A long history of discriminatory housing policies in the US has led to deeply rooted discrepancies in neighborhood conditions that shape people’s health. Elizabeth McClure and colleagues recently examined the relationship between changes in home foreclosure rates following the 2007–2008 recession and residents’ self-rated health in Detroit. The study also considered how the relationship between self-rated health and foreclosure was affected by the impact of historical redlining practices.
“Redlining” is a practice of systematic discrimination where mortgages and loans are denied because of race/ethnicity and location. The term came about because lenders would actually draw a red line on a map around the neighborhoods they refused to invest in. Lenders outlined neighborhoods in over 200 American metropolitan cities like Detroit in the 1930s. Areas were color-coded similarly to the map below: green for “best,” blue for “still desirable,” yellow for “definitely declining” and red for “hazardous.” Redlined neighborhoods, largely inner-city areas populated by Black families, were the neighborhoods lenders regarded as credit risks and where mortgage insurance was denied. This practice guaranteed that Black families and other people of color were blocked from purchasing homes, building wealth, and moving into new suburban, high-resourced communities. After the New Deal, redlining was later used by the Federal Housing Administration and the Veterans Administration.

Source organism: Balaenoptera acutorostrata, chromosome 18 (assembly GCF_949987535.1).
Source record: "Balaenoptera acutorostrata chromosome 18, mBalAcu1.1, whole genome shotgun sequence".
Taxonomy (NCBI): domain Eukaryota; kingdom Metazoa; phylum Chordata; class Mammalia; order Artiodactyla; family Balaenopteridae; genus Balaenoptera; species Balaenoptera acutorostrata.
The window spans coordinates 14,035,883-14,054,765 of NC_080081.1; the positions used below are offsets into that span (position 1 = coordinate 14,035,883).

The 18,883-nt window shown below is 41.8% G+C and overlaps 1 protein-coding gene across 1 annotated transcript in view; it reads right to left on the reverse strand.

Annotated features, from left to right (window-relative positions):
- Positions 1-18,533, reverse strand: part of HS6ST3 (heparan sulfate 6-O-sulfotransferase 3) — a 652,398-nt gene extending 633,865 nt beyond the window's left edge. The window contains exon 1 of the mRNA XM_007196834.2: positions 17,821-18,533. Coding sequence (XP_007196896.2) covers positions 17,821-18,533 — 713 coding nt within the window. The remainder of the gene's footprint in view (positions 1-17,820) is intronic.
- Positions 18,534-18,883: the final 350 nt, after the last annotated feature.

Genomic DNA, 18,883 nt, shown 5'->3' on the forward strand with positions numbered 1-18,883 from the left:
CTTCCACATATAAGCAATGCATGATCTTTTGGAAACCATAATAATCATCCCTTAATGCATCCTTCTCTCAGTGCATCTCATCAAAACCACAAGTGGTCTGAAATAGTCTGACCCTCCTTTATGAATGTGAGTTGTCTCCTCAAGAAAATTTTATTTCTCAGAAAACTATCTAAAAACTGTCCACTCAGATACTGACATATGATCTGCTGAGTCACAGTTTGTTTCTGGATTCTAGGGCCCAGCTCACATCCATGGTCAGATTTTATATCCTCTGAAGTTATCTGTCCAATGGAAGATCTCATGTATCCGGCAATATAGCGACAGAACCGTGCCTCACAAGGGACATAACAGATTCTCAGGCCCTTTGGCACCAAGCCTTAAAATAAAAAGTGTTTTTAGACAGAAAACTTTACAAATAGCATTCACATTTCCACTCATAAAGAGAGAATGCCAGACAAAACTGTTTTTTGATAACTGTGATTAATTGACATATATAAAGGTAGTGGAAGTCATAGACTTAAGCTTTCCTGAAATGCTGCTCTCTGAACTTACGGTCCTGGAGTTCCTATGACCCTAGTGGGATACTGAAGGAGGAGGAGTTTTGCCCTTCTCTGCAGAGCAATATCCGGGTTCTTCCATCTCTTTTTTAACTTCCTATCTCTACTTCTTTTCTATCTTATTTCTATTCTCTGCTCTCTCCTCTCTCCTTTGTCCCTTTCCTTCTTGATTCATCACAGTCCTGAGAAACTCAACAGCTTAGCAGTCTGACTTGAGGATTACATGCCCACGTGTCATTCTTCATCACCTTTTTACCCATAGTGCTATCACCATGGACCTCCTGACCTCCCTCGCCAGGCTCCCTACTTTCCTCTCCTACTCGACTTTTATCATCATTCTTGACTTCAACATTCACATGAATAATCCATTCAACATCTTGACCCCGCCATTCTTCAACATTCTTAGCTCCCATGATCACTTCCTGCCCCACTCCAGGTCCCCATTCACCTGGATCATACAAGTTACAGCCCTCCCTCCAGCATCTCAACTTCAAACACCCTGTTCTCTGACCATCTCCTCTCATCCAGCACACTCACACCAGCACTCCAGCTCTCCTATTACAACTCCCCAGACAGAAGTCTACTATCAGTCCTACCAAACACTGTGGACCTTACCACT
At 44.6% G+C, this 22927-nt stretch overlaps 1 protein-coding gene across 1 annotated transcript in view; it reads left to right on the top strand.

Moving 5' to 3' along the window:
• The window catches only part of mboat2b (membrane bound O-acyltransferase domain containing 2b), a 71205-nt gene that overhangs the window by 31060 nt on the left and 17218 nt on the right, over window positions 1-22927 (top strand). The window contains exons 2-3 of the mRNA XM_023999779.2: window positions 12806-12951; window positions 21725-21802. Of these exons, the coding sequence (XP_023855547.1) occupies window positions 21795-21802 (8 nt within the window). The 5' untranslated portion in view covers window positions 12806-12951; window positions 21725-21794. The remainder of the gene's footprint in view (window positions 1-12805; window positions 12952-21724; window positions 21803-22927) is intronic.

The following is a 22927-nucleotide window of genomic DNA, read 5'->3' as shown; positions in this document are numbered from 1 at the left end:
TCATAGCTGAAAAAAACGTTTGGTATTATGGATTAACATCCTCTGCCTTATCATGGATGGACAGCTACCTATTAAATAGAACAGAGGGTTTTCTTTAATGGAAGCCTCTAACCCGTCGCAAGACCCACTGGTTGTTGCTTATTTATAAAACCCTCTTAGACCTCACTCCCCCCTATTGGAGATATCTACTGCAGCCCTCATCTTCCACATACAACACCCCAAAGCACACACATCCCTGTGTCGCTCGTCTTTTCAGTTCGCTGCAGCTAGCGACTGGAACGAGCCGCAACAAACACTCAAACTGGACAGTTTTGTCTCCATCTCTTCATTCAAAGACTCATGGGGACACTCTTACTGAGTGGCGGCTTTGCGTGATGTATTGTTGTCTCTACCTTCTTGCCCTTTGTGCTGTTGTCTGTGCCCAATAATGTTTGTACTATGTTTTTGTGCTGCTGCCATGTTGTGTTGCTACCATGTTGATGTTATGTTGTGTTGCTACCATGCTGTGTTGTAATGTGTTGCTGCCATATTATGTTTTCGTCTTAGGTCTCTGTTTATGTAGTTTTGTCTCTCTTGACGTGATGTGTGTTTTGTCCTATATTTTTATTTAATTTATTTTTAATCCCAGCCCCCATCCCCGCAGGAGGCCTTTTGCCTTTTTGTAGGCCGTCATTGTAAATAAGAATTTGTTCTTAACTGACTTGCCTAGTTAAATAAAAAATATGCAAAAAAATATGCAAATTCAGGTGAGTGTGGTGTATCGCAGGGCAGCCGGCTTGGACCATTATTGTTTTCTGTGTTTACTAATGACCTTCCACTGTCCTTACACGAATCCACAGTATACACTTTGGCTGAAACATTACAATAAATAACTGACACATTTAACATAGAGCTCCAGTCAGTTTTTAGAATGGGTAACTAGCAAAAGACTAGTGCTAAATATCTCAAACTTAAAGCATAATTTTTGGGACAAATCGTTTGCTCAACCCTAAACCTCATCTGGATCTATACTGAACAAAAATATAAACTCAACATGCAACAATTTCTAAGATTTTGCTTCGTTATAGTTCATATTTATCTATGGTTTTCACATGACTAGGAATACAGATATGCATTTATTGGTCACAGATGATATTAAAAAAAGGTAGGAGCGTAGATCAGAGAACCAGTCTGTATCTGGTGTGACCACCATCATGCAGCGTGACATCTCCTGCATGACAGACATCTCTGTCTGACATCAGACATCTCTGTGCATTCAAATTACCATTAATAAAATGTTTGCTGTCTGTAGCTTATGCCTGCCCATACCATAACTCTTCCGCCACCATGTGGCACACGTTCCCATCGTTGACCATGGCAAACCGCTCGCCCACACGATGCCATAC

McClure’s study collected demographic and health data from 1,400 Black Detroit residents annually between 2008 and 2013. All study participants lived in historically redlined areas of the city. They were asked to rate their health by answering the question, “In general, would you say your health is: excellent, very good, good, fair, or poor?” Neighborhood foreclosure recovery, defined as the reduction in neighborhood foreclosure rate following the 2007-2008 recession, was obtained using data from an online marketplace for foreclosed properties. Home foreclosure rates were calculated as the number of foreclosed properties divided by the number of owner-occupied residences in each year.
A history of redlining was associated with slower neighborhood foreclosure recovery and poorer self-rated health among Detroit residents.
In 2008, 27% of study participants reported poor health. By 2013, this proportion increased to 33%. The researchers found that areas with slower foreclosure recovery had a higher prevalence of residents with poor self-rated health. A history of redlining was associated with slower neighborhood foreclosure recovery and poorer self-rated health among Detroit residents.
Redlining, a vehicle of structural racism, has complicated the relationship between neighborhoods and health in Detroit. While “residential security” maps were not solely responsible for segregating neighborhoods and forming inequitable cities, redlining was instrumental in creating many of the poorest neighborhoods we see decades later.
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